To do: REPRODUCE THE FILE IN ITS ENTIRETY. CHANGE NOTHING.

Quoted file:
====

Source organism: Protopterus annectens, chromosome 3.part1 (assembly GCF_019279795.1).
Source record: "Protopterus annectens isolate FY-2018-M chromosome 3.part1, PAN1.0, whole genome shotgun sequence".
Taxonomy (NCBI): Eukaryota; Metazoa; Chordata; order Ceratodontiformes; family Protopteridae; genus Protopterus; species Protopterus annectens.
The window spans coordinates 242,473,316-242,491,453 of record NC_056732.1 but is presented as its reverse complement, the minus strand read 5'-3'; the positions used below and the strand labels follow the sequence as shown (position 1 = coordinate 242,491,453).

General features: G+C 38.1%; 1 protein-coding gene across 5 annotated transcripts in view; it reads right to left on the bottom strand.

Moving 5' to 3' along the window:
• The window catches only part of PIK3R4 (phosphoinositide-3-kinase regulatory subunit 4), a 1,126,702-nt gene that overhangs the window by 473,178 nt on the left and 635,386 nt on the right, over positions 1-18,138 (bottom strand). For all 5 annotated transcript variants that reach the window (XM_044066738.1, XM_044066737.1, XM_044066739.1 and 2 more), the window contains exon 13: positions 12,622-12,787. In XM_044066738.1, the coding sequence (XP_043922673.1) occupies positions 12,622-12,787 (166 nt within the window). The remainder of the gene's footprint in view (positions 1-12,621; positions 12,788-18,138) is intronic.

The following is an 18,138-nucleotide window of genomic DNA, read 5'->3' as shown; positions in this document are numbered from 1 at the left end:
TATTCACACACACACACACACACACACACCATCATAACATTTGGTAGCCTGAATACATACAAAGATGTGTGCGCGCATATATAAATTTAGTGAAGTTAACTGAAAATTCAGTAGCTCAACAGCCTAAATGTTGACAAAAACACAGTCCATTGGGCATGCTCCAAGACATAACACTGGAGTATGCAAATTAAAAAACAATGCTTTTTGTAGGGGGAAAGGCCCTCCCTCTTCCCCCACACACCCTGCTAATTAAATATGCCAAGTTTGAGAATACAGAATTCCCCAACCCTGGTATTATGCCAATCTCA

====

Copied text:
Source organism: Protopterus annectens, chromosome 3.part1 (assembly GCF_019279795.1).
Source record: "Protopterus annectens isolate FY-2018-M chromosome 3.part1, PAN1.0, whole genome shotgun sequence".
Taxonomy (NCBI): Eukaryota; Metazoa; Chordata; order Ceratodontiformes; family Protopteridae; genus Protopterus; species Protopterus annectens.
The window spans coordinates 242,473,316-242,491,453 of record NC_056732.1 but is presented as its reverse complement, the minus strand read 5'-3'; the positions used below and the strand labels follow the sequence as shown (position 1 = coordinate 242,491,453).

General features: G+C 38.1%; 1 protein-coding gene across 5 annotated transcripts in view; it reads right to left on the bottom strand.

Moving 5' to 3' along the window:
• The window catches only part of PIK3R4 (phosphoinositide-3-kinase regulatory subunit 4), a 1,126,702-nt gene that overhangs the window by 473,178 nt on the left and 635,386 nt on the right, over positions 1-18,138 (bottom strand). For all 5 annotated transcript variants that reach the window (XM_044066738.1, XM_044066737.1, XM_044066739.1 and 2 more), the window contains exon 13: positions 12,622-12,787. In XM_044066738.1, the coding sequence (XP_043922673.1) occupies positions 12,622-12,787 (166 nt within the window). The remainder of the gene's footprint in view (positions 1-12,621; positions 12,788-18,138) is intronic.

The following is an 18,138-nucleotide window of genomic DNA, read 5'->3' as shown; positions in this document are numbered from 1 at the left end:
TATTCACACACACACACACACACACACACCATCATAACATTTGGTAGCCTGAATACATACAAAGATGTGTGCGCGCATATATAAATTTAGTGAAGTTAACTGAAAATTCAGTAGCTCAACAGCCTAAATGTTGACAAAAACACAGTCCATTGGGCATGCTCCAAGACATAACACTGGAGTATGCAAATTAAAAAACAATGCTTTTTGTAGGGGGAAAGGCCCTCCCTCTTCCCCCACACACCCTGCTAATTAAATATGCCAAGTTTGAGAATACAGAATTCCCCAACCCTGGTATTATGCCAATCTCA